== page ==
After luring Michael back to his old homestead by using his long-suffering niece as bait, Loomis proves that he’s just as deadly as Batman when given a bit of prep time and springs his trap by dropping a huge, chain net on his nemesis like something out of a fricking cartoon. Loomis then follows it up by whipping out a rifle and starts plugging Myers with tranquilizers like he’s bought them in a sale – but when this doesn’t have the desired effect, Loomis’ plan-B is nothing short of spectacular. The doc rips a two-by-four off the wall and starts beating the mass-murderer like a dusty carpet all the while ranting and raving like an incoherent dunk as Michael slowly succumbs to the drugs coursing through his body. Incredibly, the mixture of blunt force trauma and repeatedly screaming “DIE MICHAEL!” actually does trick and the shape finally folds like a bad poker hand.
1) Behead Of The Family (Halloween H20 – 1998)
Sure, H20 has its issues – Mikey’s weirdly changing mask and Josh Hartnett infuriatingly uncombed hair being just two of them – but one thing this movie nailed down cold was the ending.
Trapping herself inside the deserted grounds of the school she runs after making sure the other survivors are safely away, Laurie Strode grabs herself an axe, bellows her brother’s name and with the Halloween theme making the hairs on our arm stand up, strides back into the danger zone to finish things once and for all. The fight is furious, but ends with Michael seemingly dead with a kitchen knife buried in his chest. However, Strode is too grizzled a warrior to fall for that entry level, slasher shit and flips the script by stealing the ambulance the authorities were using to cart away Myers’ body and drives off to end it once and for all.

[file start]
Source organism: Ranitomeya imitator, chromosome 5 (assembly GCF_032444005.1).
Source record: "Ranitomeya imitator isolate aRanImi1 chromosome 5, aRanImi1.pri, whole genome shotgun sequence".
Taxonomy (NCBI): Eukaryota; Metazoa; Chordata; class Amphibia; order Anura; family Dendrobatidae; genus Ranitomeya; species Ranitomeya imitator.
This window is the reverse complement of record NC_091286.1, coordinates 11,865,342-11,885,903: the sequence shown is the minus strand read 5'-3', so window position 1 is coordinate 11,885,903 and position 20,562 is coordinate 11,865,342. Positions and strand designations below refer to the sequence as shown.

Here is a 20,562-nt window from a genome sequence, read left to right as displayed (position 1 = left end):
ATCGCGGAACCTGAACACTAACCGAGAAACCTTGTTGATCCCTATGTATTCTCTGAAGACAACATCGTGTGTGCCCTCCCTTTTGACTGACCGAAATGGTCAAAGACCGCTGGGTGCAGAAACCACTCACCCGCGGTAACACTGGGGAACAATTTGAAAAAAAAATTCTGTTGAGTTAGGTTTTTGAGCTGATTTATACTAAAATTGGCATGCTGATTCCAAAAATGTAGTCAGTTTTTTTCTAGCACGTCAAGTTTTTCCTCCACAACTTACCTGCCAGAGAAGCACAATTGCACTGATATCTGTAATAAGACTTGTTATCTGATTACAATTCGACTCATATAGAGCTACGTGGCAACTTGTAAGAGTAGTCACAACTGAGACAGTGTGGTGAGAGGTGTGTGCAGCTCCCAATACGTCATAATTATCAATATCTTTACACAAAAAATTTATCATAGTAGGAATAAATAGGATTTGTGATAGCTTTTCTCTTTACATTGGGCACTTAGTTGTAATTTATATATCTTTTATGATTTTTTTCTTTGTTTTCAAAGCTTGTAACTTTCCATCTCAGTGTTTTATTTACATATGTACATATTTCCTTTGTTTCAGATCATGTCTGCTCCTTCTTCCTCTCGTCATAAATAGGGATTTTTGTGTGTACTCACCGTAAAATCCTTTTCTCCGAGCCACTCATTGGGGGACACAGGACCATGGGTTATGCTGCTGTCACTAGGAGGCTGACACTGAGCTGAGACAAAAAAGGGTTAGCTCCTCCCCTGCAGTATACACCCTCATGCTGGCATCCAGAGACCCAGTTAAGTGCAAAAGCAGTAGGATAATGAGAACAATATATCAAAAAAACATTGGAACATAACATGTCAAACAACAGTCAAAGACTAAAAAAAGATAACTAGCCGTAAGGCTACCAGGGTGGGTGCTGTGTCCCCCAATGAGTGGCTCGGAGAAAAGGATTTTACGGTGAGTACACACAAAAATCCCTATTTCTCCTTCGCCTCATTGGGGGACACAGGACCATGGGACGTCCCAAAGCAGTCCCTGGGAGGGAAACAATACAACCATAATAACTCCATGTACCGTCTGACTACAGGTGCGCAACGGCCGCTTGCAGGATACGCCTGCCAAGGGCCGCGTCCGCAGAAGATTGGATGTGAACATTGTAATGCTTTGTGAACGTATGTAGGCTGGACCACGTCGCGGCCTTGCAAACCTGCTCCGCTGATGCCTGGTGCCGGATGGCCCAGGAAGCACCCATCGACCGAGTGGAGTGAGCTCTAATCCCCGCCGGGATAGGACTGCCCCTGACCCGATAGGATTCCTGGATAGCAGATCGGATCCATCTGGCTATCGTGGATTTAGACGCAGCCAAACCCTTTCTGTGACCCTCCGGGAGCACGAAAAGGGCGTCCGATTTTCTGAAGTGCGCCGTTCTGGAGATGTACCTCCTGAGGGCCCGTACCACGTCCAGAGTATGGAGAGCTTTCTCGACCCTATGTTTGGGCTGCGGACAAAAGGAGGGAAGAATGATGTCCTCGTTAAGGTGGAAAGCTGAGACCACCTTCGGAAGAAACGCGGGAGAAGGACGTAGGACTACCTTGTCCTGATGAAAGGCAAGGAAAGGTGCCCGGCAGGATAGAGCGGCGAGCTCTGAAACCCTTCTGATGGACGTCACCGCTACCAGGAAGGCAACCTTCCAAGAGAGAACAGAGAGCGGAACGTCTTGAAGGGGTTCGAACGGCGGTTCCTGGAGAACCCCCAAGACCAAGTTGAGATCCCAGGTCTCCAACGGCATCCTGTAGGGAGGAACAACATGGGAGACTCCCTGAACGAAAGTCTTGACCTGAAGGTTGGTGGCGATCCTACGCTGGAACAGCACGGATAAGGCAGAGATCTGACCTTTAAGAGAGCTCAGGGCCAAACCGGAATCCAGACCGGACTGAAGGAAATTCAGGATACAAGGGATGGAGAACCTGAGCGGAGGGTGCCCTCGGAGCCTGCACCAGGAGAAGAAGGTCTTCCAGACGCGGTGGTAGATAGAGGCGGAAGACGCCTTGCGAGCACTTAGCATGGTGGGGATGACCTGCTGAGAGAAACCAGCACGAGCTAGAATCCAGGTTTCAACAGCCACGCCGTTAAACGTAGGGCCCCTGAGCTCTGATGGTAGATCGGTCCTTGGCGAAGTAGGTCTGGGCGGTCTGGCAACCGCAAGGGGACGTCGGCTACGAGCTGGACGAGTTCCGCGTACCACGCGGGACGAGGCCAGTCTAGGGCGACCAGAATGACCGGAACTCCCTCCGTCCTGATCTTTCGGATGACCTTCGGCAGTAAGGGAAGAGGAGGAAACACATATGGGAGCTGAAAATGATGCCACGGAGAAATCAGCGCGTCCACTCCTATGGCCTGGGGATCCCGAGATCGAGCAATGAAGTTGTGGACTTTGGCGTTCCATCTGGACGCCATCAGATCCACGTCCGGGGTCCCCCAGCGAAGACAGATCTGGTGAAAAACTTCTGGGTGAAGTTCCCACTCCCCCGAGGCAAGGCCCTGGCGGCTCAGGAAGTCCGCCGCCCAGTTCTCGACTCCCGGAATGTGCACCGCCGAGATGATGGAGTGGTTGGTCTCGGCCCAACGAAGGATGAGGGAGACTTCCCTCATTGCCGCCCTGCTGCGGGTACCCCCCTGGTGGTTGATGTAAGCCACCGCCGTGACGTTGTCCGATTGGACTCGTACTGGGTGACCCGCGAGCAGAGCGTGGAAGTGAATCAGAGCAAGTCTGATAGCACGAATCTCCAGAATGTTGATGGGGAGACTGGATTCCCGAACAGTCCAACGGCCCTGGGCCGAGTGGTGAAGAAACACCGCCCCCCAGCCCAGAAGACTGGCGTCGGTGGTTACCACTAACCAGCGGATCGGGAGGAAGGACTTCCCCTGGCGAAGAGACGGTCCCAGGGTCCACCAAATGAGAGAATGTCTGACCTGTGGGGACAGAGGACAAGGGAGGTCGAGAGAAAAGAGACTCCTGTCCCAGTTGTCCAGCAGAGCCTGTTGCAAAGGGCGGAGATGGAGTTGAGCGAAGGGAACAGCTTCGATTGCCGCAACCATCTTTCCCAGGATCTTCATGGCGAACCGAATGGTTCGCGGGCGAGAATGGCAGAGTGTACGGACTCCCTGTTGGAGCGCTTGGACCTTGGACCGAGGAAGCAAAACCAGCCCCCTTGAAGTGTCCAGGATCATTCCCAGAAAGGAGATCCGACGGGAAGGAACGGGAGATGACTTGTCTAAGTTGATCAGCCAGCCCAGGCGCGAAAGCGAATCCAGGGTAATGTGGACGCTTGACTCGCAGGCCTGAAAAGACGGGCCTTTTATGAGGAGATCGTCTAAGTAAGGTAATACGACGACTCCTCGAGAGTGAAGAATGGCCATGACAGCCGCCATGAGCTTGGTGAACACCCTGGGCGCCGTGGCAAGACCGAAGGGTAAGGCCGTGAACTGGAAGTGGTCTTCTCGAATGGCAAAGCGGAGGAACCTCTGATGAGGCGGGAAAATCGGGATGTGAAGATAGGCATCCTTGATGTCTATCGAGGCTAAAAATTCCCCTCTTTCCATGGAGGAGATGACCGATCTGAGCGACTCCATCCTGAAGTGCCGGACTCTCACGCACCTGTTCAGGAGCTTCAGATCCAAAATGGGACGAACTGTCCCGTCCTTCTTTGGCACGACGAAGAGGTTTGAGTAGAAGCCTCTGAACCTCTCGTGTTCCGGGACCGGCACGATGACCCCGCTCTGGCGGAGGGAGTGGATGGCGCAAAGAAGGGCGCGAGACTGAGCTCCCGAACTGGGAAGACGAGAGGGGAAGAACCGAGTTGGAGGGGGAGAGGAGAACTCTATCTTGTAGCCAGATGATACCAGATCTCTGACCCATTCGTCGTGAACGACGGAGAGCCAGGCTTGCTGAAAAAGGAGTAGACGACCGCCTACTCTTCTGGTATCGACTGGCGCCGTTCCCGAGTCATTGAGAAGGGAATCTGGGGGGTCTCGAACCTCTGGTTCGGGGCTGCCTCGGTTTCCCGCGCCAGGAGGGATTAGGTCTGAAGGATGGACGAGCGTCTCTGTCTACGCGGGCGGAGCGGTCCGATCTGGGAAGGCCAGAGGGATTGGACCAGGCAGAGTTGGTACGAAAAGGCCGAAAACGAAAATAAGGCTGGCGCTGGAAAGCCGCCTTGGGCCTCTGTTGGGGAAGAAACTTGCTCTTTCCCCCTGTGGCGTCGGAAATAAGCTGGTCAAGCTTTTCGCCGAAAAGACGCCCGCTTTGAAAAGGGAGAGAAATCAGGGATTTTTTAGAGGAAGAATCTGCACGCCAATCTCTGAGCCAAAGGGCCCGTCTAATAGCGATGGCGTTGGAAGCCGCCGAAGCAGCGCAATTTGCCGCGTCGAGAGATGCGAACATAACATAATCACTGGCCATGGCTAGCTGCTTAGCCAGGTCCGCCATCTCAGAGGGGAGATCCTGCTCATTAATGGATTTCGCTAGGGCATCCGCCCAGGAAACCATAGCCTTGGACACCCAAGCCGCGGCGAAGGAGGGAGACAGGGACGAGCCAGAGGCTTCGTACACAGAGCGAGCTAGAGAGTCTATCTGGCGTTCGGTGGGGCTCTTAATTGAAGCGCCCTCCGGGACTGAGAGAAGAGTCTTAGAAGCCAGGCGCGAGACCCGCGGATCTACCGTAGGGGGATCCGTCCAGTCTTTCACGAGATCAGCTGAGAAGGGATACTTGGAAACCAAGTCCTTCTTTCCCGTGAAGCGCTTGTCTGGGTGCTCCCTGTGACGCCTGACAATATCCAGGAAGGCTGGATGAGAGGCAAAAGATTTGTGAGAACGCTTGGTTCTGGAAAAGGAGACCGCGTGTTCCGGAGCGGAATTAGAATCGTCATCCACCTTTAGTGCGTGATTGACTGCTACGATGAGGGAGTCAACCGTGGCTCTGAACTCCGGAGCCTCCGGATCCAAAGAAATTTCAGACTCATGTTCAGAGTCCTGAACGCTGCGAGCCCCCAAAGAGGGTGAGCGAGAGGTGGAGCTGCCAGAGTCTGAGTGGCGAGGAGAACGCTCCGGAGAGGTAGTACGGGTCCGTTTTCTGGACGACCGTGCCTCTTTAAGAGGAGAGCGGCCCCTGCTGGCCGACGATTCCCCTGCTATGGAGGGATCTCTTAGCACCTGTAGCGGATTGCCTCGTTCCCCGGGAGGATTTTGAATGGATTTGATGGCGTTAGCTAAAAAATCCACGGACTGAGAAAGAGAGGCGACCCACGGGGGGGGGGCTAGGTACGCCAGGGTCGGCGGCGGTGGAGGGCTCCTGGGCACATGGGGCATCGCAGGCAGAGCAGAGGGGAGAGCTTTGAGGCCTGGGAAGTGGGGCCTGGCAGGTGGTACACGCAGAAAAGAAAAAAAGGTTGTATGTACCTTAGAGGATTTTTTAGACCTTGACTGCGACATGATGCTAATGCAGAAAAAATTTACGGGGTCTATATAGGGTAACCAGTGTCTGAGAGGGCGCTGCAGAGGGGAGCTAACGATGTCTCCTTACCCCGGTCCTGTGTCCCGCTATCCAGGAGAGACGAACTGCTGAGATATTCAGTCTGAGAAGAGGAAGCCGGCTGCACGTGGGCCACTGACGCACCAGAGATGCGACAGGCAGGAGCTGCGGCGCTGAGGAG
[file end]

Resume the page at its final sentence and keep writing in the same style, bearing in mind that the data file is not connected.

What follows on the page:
Michael revives and the ambulance crashes, but in the chaos, he is pinned between the vehicle and a tree with no way to escape. Acting confused, Michael seems to have no idea where he is and reaches out to his tearful sister as if all the carnage he’s wrought over the years never happened and almost in pity, Laurie reaches out herself – and then hauls off with her axe and takes Myers’ head clean off!
Essentially the slasher movie version of the ending of The Dark Knight Rises, it gifts the franchise something it’s never truly had before – a sense of finality.
Of course Halloween: Resurrection came along and violently pissed it all up the wall only a few years later with a bullshit explanation, but for a beautiful short while there, Halloween had that perfect ending.
Speaking of Halloween: Resurrection….
Dishonorable Mention: Busta Move (Halloween Resurrection – 2002)
How exactly you go from a haunted Donald Pleasance lamenting: “I met him fifteen years ago. I was told there was nothing left.” to Busta Rhymes ranting that Michael Myers is “a killer shark in baggy-ass overalls” in a little under 24 years is anyone’s guess, but Halloween: Resurrection far and away takes the cake for worst Michael take down ever.
As Michael moves in to finish of bland Strode replacement Sara Moyer, in comes overexcited self proclaimed media mogul Freddie Harris who uses his love of Kung Fu movies to fend Michael off but after the killer shrugs off the poorly choreographed fighting moves of the man who gave us “‘Whoo-Ha”, Busta retaliates by electrocuting Myers right in the dick which sends him staggering back into some more hang cables which blast yet more volts through his body. “HEY MIKEY! HAPPY FUCKING HALLOWEEN!” bellows Mr. Rhymes as he slings the heroine over his shoulder and exits stage left as the shed they’ve been fighting in goes up in flames.
It’s tough to imagine a more ignoble demise for a horror icon short of watching the Candyman get curb stomped by Bert and Ernie from Sesame Street, but Halloween Resurrection really is one of the worst, final acts in slasher movie history which make any and all gripes about some other contested finales (Rob Zombie’s Halloween II and Halloween Kills, I’m looking at you) seem positively moot by comparison.
But rest assured, however Halloween Ends ends, it can’t possibly hope to be half as awful as this.
Halloween Ends is in cinemas and will be streaming on Peacock from the 14th of October